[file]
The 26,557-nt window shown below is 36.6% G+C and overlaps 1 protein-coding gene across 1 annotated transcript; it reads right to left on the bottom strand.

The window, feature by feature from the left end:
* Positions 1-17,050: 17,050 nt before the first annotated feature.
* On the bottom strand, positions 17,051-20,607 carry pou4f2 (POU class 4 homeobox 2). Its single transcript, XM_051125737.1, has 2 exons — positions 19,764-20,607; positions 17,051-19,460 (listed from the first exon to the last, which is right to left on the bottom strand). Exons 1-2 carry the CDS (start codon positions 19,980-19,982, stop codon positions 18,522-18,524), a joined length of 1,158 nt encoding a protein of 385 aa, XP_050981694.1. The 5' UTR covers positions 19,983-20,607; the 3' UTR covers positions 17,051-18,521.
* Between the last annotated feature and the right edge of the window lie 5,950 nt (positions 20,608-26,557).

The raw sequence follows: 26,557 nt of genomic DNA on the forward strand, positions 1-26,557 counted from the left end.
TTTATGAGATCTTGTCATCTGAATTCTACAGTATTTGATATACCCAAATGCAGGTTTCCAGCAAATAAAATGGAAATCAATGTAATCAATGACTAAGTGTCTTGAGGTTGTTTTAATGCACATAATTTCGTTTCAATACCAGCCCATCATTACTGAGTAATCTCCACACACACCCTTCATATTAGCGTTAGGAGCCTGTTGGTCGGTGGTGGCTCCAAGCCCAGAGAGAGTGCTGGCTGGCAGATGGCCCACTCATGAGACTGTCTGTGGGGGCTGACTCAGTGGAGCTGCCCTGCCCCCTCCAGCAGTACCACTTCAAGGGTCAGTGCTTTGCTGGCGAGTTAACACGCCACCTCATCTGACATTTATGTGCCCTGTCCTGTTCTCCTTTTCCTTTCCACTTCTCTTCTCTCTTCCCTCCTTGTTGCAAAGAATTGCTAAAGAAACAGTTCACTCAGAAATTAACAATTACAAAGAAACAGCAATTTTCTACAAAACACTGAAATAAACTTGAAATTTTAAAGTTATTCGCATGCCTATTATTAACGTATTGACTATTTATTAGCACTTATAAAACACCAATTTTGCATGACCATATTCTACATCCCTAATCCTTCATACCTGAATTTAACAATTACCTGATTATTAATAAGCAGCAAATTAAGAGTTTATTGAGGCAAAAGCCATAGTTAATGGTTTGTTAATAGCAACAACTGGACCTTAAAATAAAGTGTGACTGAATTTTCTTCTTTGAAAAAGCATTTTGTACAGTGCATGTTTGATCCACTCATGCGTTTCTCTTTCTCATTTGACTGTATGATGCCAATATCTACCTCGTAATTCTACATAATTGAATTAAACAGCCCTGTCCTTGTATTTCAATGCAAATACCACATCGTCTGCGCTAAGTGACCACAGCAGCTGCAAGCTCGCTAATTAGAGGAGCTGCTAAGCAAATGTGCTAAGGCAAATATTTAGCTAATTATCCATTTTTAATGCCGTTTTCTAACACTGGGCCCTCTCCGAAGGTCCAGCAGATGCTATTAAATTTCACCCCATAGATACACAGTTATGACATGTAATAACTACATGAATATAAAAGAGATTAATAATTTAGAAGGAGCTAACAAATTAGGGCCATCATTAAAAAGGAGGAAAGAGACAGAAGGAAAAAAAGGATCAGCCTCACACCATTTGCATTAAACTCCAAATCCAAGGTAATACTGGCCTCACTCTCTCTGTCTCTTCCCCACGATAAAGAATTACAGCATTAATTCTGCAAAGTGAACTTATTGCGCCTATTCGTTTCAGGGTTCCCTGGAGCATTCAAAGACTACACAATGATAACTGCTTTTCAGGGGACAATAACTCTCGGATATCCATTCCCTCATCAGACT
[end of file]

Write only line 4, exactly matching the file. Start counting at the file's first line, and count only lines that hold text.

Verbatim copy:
* On the bottom strand, positions 17,051-20,607 carry pou4f2 (POU class 4 homeobox 2). Its single transcript, XM_051125737.1, has 2 exons — positions 19,764-20,607; positions 17,051-19,460 (listed from the first exon to the last, which is right to left on the bottom strand). Exons 1-2 carry the CDS (start codon positions 19,980-19,982, stop codon positions 18,522-18,524), a joined length of 1,158 nt encoding a protein of 385 aa, XP_050981694.1. The 5' UTR covers positions 19,983-20,607; the 3' UTR covers positions 17,051-18,521.